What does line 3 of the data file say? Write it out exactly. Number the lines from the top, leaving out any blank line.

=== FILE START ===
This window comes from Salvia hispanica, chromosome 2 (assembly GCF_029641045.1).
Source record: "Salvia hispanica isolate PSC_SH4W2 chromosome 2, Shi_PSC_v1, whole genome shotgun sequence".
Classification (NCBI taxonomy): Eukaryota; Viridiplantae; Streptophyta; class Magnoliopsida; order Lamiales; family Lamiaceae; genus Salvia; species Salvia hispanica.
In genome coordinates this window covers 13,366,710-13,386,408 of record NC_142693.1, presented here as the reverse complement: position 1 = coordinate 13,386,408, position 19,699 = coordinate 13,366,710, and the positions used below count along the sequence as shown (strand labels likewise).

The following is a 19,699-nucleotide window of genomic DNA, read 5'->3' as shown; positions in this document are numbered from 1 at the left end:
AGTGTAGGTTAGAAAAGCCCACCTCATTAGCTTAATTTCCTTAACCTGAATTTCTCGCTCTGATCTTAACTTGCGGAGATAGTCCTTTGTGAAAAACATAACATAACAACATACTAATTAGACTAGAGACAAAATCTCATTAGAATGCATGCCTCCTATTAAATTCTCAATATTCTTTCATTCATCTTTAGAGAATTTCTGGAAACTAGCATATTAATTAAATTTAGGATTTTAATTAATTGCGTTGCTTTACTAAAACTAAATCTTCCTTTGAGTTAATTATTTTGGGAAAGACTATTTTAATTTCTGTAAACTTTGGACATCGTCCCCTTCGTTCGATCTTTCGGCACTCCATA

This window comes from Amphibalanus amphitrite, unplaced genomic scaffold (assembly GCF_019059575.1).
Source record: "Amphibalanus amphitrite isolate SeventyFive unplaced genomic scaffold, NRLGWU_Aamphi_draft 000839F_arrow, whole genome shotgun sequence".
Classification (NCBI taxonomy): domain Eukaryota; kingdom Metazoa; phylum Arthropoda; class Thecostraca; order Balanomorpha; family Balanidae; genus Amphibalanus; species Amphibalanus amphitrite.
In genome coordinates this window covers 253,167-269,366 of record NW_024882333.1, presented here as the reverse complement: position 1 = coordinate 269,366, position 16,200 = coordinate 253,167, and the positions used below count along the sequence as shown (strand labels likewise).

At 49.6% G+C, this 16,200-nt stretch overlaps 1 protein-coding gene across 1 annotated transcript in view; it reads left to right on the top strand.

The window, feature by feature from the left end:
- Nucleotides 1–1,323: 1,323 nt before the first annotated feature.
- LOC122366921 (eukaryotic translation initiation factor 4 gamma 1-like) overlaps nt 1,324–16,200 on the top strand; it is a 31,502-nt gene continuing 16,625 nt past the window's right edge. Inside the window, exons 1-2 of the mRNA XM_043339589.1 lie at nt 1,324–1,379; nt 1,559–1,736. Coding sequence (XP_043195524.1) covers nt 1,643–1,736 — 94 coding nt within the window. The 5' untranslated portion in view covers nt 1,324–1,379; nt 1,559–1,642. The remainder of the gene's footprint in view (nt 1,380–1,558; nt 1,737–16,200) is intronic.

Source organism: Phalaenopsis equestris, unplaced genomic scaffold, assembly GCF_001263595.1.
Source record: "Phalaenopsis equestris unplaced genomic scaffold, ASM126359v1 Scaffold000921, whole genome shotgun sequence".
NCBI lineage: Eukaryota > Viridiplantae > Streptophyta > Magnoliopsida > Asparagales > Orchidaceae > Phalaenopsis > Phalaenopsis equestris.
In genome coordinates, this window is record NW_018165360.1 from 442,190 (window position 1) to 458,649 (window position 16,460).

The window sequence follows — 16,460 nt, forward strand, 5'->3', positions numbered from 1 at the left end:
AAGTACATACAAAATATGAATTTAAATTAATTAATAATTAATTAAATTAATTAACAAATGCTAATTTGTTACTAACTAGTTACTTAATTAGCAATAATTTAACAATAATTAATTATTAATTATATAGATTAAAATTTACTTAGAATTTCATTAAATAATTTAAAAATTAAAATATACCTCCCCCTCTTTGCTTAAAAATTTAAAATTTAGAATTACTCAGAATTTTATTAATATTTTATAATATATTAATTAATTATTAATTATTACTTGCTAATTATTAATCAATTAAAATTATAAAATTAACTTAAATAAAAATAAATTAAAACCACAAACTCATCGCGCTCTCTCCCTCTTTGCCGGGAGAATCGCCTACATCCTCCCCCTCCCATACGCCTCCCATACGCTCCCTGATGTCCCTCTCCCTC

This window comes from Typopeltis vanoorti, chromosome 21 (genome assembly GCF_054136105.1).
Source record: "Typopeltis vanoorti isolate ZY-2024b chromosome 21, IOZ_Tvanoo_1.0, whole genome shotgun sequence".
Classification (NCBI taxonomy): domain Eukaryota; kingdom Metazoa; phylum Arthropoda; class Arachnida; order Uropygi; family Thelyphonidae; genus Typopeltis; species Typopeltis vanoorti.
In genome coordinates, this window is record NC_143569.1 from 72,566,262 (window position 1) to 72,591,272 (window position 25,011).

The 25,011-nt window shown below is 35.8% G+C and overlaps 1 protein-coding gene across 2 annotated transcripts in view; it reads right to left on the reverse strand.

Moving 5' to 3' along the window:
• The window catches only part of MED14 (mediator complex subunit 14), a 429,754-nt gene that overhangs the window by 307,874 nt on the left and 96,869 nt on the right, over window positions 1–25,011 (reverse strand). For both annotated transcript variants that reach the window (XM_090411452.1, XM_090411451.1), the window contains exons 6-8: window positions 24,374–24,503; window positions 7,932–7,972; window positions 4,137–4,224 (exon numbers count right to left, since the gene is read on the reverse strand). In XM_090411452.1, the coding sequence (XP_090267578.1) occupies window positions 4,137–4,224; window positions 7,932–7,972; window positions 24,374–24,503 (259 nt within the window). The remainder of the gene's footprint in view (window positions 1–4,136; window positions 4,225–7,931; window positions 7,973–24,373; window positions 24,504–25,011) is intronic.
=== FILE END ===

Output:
Classification (NCBI taxonomy): Eukaryota; Viridiplantae; Streptophyta; class Magnoliopsida; order Lamiales; family Lamiaceae; genus Salvia; species Salvia hispanica.